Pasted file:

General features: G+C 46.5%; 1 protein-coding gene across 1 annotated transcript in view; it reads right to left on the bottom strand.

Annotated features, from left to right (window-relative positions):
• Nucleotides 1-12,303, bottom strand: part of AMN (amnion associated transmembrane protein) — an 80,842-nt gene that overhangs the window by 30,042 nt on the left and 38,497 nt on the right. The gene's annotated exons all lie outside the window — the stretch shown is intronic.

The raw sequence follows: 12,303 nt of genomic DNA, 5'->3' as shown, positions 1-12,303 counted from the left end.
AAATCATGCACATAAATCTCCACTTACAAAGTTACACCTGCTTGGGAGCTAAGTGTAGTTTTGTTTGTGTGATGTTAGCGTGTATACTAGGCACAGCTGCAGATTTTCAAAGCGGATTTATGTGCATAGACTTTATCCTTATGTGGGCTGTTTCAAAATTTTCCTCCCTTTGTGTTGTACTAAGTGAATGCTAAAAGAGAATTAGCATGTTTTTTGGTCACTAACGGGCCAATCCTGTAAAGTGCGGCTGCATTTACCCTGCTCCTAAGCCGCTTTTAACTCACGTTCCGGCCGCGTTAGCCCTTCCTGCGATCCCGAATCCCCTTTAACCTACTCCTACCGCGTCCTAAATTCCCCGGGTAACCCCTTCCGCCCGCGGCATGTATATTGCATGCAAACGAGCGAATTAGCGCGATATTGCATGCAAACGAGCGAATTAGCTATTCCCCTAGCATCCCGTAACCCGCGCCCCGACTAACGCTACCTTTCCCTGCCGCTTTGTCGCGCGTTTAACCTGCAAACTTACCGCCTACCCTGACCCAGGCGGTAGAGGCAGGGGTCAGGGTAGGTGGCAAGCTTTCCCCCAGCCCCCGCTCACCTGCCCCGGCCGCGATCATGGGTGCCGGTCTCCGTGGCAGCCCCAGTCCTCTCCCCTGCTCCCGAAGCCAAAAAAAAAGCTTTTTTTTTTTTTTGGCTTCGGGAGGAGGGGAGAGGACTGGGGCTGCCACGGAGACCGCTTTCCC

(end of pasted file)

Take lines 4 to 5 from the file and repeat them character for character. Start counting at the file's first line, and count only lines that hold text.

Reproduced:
The raw sequence follows: 12,303 nt of genomic DNA, 5'->3' as shown, positions 1-12,303 counted from the left end.
AAATCATGCACATAAATCTCCACTTACAAAGTTACACCTGCTTGGGAGCTAAGTGTAGTTTTGTTTGTGTGATGTTAGCGTGTATACTAGGCACAGCTGCAGATTTTCAAAGCGGATTTATGTGCATAGACTTTATCCTTATGTGGGCTGTTTCAAAATTTTCCTCCCTTTGTGTTGTACTAAGTGAATGCTAAAAGAGAATTAGCATGTTTTTTGGTCACTAACGGGCCAATCCTGTAAAGTGCGGCTGCATTTACCCTGCTCCTAAGCCGCTTTTAACTCACGTTCCGGCCGCGTTAGCCCTTCCTGCGATCCCGAATCCCCTTTAACCTACTCCTACCGCGTCCTAAATTCCCCGGGTAACCCCTTCCGCCCGCGGCATGTATATTGCATGCAAACGAGCGAATTAGCGCGATATTGCATGCAAACGAGCGAATTAGCTATTCCCCTAGCATCCCGTAACCCGCGCCCCGACTAACGCTACCTTTCCCTGCCGCTTTGTCGCGCGTTTAACCTGCAAACTTACCGCCTACCCTGACCCAGGCGGTAGAGGCAGGGGTCAGGGTAGGTGGCAAGCTTTCCCCCAGCCCCCGCTCACCTGCCCCGGCCGCGATCATGGGTGCCGGTCTCCGTGGCAGCCCCAGTCCTCTCCCCTGCTCCCGAAGCCAAAAAAAAAGCTTTTTTTTTTTTTTGGCTTCGGGAGGAGGGGAGAGGACTGGGGCTGCCACGGAGACCGCTTTCCC